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Analytical Chemistry

Aptamer-Graphene Combos Pull Analytic Double Duty

Small-molecule-binding nucleic acids conjugated to graphene oxide improve detection of cocaine and other analytes

by Celia Henry Arnaud
December 6, 2010 | A version of this story appeared in Volume 88, Issue 49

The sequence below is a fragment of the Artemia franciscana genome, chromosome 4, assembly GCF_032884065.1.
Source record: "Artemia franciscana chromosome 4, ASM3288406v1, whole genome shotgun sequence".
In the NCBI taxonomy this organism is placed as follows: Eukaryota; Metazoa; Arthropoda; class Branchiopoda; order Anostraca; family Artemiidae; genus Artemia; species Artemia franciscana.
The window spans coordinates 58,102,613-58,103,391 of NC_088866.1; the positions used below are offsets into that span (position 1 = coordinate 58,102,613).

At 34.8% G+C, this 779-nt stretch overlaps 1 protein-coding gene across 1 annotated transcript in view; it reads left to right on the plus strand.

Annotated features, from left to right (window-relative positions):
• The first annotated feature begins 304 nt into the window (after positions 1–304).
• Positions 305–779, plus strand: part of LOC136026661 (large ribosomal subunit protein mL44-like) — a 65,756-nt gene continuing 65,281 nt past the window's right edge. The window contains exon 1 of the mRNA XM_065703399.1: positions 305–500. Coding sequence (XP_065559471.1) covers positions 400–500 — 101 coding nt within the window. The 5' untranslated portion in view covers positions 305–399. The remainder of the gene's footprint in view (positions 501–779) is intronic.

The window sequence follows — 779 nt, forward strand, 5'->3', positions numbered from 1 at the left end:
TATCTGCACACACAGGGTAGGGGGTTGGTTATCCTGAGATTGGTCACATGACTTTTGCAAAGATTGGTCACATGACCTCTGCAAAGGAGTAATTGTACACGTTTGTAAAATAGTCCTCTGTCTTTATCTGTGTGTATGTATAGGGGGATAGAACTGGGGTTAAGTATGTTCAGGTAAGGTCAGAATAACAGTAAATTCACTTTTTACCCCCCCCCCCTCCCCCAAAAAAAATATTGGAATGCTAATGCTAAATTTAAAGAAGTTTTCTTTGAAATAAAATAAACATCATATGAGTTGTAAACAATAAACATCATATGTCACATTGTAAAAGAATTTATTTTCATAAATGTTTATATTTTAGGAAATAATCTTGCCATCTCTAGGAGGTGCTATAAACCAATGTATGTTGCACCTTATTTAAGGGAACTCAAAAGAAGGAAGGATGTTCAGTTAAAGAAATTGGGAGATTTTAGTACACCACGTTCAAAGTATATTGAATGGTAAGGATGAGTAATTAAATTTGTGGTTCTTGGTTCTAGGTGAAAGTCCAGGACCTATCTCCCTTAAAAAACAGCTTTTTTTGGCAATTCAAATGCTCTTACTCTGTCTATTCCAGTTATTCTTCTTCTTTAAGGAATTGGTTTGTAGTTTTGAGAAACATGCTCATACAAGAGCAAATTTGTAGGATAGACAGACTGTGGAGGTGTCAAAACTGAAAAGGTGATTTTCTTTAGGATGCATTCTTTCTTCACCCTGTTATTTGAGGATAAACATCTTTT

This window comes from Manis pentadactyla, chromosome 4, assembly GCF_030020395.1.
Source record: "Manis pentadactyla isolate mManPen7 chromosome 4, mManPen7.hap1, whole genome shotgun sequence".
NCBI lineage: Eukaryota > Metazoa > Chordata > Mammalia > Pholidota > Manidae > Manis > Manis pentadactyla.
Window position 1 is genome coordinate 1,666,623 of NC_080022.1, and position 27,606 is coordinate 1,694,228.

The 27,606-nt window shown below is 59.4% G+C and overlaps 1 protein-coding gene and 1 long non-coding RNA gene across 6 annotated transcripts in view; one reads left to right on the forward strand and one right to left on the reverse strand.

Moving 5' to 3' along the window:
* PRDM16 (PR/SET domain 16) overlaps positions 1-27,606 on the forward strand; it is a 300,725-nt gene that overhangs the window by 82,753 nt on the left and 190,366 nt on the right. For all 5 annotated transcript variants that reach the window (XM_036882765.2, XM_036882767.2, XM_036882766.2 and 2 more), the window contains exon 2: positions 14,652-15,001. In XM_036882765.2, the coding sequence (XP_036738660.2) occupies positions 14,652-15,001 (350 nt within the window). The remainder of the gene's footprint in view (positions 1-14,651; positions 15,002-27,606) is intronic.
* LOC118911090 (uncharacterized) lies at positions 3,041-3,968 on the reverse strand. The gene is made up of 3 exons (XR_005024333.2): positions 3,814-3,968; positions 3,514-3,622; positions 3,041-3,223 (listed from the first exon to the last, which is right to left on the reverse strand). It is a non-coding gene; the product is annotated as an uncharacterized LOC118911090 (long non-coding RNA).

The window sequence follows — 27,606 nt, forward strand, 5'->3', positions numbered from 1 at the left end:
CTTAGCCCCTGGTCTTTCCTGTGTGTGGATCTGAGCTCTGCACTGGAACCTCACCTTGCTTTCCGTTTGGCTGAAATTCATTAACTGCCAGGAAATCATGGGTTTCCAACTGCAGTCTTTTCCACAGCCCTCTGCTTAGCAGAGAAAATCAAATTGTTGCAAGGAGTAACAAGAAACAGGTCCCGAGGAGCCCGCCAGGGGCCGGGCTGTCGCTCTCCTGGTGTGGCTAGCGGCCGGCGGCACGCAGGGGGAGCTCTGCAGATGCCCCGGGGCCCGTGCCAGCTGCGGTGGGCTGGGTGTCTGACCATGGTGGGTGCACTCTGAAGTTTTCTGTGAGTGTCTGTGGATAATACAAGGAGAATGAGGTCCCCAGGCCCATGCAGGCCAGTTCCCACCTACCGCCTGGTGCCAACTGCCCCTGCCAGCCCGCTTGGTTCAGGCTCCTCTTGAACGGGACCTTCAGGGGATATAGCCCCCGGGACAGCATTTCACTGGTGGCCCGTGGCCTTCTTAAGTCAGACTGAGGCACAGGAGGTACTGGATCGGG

Small-molecule-binding nucleic acids conjugated to graphene oxide improve extraction and ionization of analytes from biological samples, an international research team has discovered (J. Am. Chem. Soc., DOI: 10.1021/ja109042w). Weihong Tan of the University of Florida and coworkers at Stanford University and China’s Hunan University attach aptamers—single-stranded oligonucleotides that bind target molecules with high affinity—to the surface of graphene oxide via a flexible poly(ethylene glycol) linker. The linker stabilizes the construct in biological fluids and allows the aptamers to fold into their three-dimensional conformations. The researchers used graphene oxide modified with a cocaine-binding aptamer to extract cocaine from spiked plasma samples and then analyzed the drug by mass spectrometry directly from the graphene oxide surface. With unmodified graphene oxide, Tan and colleagues observed a signal-to-noise (S/N) ratio of about 15 in the mass analysis. The aptamer-modified graphene oxide efficiently captured the cocaine and boosted the S/N ratio to an average of 52. The researchers achieved similar improvements with graphene oxide attached to an adenosine-binding aptamer.


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